anagrammatic significance which the devout were not slow to perceive. The initials of the word resolve into what is practically a confession of faith, "Ingobs Xplorós 6eot Tiós Zwrho (Jesus Christ, Son of God, Saviour). It is therefore not surprising that we find the fish very prominent as a sacredemblem in the painting and sculpture of the primitive church, or that Clement of Alexandria should have recommended it, among other things, as a device for signet rings or seals. The fisherman too is frequently represented in early Christian art, and it is worthy of remark that he more often uses a line and hook than a net. The references to fish and fishing scattered about in the writings of the early fathers for the most part reflect the two ideas of the sacredness of the fish and divine authorization of the fisherman; the second idea certainly prevailed until the time of Izaak Walton, for he uses it to justify his pastime. It is also not unlikely that the practice of fasting (in many cases fish was allowed when meat was forbidden) gave the art of catching fish additional importance. It seems at any rate to have been a consideration of weight when sites were chosen for monasteries in Europe, and in many cases when no fish-producing river was at hand the lack was supplied by the construction of fish-ponds. Despite all this, however, save for an occasional allusion in the early fathers, there is hardly a connecting link between the literature of Pagan Rome and the literature that sprang up on the invention of printing. One volume, the Geoponica, a Greek compilation concerning whose authorship and date there has been much dispute, is attributed in Bibliotheca Piscatoria to the beginning of the 10th century. It contains one book on fish,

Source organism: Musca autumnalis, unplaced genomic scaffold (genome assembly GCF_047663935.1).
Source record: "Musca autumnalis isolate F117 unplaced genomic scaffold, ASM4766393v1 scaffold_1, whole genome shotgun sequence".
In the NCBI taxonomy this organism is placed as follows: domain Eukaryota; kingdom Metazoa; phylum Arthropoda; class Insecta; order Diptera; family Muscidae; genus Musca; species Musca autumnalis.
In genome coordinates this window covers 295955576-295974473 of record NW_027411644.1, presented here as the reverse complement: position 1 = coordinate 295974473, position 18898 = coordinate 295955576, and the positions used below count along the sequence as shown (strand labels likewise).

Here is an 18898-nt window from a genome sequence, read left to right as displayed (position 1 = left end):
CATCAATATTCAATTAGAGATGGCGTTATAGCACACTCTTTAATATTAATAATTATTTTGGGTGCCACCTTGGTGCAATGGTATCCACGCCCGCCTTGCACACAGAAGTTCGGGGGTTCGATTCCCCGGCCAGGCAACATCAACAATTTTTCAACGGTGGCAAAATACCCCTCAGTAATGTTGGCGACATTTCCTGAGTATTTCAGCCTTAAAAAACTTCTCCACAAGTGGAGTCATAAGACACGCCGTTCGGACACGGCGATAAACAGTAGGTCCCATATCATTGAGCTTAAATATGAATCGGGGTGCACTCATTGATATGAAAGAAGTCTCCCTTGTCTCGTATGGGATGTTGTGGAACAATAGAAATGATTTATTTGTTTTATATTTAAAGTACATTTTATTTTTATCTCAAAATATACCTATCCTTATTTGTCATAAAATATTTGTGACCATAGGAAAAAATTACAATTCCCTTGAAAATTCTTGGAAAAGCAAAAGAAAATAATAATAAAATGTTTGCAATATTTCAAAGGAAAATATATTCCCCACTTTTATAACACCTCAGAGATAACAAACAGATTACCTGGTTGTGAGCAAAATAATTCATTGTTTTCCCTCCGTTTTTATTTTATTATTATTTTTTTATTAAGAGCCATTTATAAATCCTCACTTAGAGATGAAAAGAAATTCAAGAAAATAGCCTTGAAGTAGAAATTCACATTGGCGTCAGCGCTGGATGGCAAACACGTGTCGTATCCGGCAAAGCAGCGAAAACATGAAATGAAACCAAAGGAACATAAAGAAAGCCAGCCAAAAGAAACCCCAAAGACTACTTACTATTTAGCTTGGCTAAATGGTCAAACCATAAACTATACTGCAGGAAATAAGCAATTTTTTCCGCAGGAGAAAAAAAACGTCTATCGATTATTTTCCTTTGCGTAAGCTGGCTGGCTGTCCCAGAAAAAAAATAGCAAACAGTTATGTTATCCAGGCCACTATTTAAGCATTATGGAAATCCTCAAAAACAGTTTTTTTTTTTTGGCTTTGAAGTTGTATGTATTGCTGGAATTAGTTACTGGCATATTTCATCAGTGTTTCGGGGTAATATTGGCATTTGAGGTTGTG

fish-ponds and fishing, with prescriptions for baits, &c., extracted for the most part from other writers. But it seems doubtful